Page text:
Things to Do & Must-See Attractions in Western Australia
Fringed with rocky coves, white sandy beaches, and sun-soaked shores, Rottnest Island’s natural pleasures are numerous—whale-watching, snorkeling, hiking and wildlife spotting along the coast, and taking in the ocean sunsets. At less than an hour from Perth, Rottnest Island, or “Rotto,” makes for an idyllic retreat from the city.
The Horizontal Falls were once described by David Attenborough as one of the “greatest wonders of the natural world.” Located in Talbot Bay in the Buccaneer Archipelago, the waterfalls are caused by the shifting of ocean tides through the rocks, and are one of Western Australia’s most spectacular sights.
The liquid heart of Perth, the Swan River touches many of the city’s neighborhoods on its way to the Indian Ocean. The river passes through the Swan Valley wine region, Perth’s Central Business District and affluent suburbs, and the port city of Fremantle, and there are lots of recreational opportunities on the banks and in the water.
Cable Beach encompasses 14 miles (22 kilometers) of unspoiled white sand and turquoise waters. The beach is almost perfectly flat and therefore its calm waters are ideal for swimming. From the shore, you can see the occasional pearling boat—an industry that supported Broome before it was discovered by travelers.
Housed in a Victorian marketplace more than 100 years old, the Fremantle Markets are a Western Australian institution. A visit to the markets offers not only the chance to shop for fresh food and unique gifts, but also to soak up the atmosphere and enjoy the entertainment offered by a rotating schedule of street performers.
With its sandy cove, crystalline waters and close proximity to the Ningaloo Reef, it’s easy to see why Turquoise Bay is renowned as one of Australia’s most idyllic beaches. Running around 600-meters along the west coast of the North West Cape, the Turquoise Bay Beach is one of the many natural highlights of the Cape Range National Park and a hotspot for sunseekers.
The most popular activities at Turquoise Bay are swimming and snorkeling, and the warm, shallow waters are teeming with colorful corals, tropical fish and starfish. For avid snorkelers and scuba divers, there are also plenty of opportunities for spotting reef sharks, sea turtles, manta rays and dolphins in the surrounding waters.
Although otherworldly in appearance, the Pinnacles Desert is 100 percent on planet earth. Located along the Indian Ocean's Coral Coast in Nambung National Park in Western Australia (WA), this vast sandy expanse is filled with towering limestone pillars. Plus, at only a few hours' drive from the city of Perth, the site makes for a popular and totally doable day trip.
The Round House, a historic 12-sided building, was built in 1831 and is the oldest public building in Western Australia. Travelers can tour this unique architectural destination and learn about the original settlement, as well as how this iconic building was once used to house local lawbreakers.
Visitors can learn about the Fremantle Round House's colorful past and also get an up close look at the famous Whaler’s Tunnel—the oldest underground tunnel in Western Australia. Completed in 1838, the original tunnel spanned some 64 meters, but today measures just 46. And while the 1 p.m. sound call that once rang out daily to alert ships on sea to the official time no longer occurs, travelers can sometimes catch a reenactment ceremony put on by some of the Fremantle Volunteer Heritage Guides.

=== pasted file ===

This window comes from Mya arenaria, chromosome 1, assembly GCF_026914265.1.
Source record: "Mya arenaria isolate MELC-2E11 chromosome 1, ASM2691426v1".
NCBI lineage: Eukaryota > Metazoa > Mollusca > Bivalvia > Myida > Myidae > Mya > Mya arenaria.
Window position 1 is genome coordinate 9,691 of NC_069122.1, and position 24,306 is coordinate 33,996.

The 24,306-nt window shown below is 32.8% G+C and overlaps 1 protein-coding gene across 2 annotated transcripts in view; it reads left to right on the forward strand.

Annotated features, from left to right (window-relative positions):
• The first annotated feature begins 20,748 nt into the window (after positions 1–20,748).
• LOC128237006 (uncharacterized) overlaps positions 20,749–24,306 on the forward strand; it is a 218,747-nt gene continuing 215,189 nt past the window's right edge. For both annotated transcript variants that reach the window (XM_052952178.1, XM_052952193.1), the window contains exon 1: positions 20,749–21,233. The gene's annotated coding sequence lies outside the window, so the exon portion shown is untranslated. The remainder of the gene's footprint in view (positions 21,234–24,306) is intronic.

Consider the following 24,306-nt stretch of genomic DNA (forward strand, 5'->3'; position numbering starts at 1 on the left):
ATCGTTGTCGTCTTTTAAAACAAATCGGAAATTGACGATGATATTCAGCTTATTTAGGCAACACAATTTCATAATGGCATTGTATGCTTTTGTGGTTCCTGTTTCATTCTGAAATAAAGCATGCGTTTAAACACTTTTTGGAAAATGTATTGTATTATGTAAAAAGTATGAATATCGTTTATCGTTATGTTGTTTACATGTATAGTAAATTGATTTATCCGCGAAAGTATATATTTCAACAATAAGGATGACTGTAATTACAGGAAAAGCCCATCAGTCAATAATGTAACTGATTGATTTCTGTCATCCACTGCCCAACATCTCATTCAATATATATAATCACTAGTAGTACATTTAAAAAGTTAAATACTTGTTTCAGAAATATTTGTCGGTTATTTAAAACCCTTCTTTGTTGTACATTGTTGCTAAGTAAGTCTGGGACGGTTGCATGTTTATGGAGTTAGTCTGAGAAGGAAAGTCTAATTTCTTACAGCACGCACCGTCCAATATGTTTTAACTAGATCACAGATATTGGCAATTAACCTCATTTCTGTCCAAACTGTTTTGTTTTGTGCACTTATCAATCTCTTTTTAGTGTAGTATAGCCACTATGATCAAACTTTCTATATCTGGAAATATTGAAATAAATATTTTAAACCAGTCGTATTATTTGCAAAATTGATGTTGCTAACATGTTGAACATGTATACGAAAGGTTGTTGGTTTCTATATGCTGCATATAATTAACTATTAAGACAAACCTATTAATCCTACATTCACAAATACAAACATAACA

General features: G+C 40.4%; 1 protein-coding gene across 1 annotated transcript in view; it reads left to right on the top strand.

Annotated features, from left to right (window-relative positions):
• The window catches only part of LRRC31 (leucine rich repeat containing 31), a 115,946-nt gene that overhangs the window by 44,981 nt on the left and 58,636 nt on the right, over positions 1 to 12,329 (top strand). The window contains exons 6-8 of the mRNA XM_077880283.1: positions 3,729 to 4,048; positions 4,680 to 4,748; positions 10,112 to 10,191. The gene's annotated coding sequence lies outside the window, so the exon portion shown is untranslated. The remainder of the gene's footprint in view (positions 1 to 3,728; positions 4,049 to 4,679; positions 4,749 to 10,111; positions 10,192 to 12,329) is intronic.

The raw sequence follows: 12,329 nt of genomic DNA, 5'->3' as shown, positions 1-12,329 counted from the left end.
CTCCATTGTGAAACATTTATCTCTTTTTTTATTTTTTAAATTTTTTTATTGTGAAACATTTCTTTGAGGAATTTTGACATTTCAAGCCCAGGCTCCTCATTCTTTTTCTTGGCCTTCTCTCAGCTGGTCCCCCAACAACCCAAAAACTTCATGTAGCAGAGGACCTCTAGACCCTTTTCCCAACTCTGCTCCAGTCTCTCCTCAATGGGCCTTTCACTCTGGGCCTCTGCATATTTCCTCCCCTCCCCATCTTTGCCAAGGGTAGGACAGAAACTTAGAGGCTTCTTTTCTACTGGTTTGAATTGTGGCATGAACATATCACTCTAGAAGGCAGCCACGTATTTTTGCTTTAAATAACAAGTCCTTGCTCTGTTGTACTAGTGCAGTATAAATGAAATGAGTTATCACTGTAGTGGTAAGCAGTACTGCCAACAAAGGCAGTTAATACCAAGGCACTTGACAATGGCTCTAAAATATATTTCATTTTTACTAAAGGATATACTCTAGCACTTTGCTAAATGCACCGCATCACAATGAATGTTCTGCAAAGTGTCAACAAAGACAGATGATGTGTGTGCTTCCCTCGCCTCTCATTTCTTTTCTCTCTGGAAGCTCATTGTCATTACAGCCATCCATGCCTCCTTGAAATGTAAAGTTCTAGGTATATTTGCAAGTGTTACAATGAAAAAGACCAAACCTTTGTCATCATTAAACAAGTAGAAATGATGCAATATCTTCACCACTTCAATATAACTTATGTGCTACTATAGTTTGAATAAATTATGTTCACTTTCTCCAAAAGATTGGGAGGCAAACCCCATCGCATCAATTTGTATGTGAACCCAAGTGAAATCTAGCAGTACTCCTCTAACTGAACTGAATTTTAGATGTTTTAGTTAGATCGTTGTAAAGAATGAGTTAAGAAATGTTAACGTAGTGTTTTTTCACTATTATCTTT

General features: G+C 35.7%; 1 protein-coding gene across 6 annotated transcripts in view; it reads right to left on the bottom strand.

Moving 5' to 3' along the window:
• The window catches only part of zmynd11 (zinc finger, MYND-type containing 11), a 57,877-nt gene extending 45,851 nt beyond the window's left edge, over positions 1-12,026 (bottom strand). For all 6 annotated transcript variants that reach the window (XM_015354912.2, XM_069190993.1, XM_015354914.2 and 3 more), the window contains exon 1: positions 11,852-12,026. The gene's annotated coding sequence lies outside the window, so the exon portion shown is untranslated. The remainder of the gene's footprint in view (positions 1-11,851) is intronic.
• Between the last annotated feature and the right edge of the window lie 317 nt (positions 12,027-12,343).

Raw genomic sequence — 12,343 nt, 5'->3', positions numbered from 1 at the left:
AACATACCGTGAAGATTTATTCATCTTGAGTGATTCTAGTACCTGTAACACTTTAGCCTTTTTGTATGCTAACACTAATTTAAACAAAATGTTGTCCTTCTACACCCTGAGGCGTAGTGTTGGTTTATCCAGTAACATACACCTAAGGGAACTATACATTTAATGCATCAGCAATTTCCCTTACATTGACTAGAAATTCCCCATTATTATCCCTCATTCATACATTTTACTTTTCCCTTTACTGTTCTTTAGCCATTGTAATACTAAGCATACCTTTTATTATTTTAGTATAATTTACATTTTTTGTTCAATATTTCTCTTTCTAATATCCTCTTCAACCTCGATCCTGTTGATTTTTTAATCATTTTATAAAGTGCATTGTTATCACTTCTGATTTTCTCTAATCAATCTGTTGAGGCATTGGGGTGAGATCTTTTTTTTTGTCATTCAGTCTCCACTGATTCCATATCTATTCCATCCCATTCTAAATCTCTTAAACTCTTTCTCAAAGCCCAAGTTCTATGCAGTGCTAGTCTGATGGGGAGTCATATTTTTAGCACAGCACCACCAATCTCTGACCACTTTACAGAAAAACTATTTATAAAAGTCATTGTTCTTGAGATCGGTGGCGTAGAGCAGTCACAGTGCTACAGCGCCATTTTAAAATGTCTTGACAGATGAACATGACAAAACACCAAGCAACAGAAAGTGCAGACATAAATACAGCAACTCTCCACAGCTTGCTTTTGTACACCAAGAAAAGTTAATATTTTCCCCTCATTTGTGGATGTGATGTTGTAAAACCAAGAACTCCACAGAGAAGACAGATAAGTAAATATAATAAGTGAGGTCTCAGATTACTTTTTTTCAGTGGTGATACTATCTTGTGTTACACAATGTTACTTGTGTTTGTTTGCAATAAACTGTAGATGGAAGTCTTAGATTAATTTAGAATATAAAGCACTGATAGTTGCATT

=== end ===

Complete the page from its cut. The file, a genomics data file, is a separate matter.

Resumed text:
At more than a mile (1.8 kilometers) in length, the Busselton Jetty is the longest timber-piled jetty found anywhere in the Southern Hemisphere. Ships no longer dock here, and instead the historic jetty draws visitors to the Western Australia coast to stroll its length and take in the views both above and below the water.
Hidden away in an ancient marri forest and dripping with stalactites and stalagmites, Mammoth Cave is a mesmerizing sight. The limestone cave is one of the largest in the Margaret River region, located in Western Australia’s Leeuwin-Naturaliste National Park.
More Things to Do in Western Australia
One of the most popular visitor attractions of Geographe Bay and part of the Leeuwin-Naturaliste National Park, Ngilgi Cave is an expansive natural wonder. The series of underground caves and tunnels are filled with dramatic stalactites, helictites, shawls, and shimmering deposits of calcite crystal.
The Margaret River region is Western Australia’s food, wine, surfing, and leisure playground. It’s also one of the most scenic and lush regions in the state, graced with a mix of coastline, forest, vineyards, and farmland. Wine-loving visitors have more than 140 Margaret River wineries to choose from—its vintages are compared to those of Bordeaux in France—and the area also attracts surfers, whale watchers, spelunkers, and beachgoers to its nearby coastal landscapes.
Devoted to telling the story of the more than 40,000 ANZAC (Australian and New Zealand Army Corps) soldiers that fought in the First World War, the National Anzac Centre is one of Australia’s most important military museums. It’s housed in a purpose-built building in Albany Heritage Park.
With 122 almost entirely uninhabited islands and a vast expanse of coral reef stretching along the Coral Coast, the Abrolhos Islands are Western Australia’s answer to the Great Barrier Reef. Visit for world-class snorkeling, wreck dives, marine life, and bird sightings.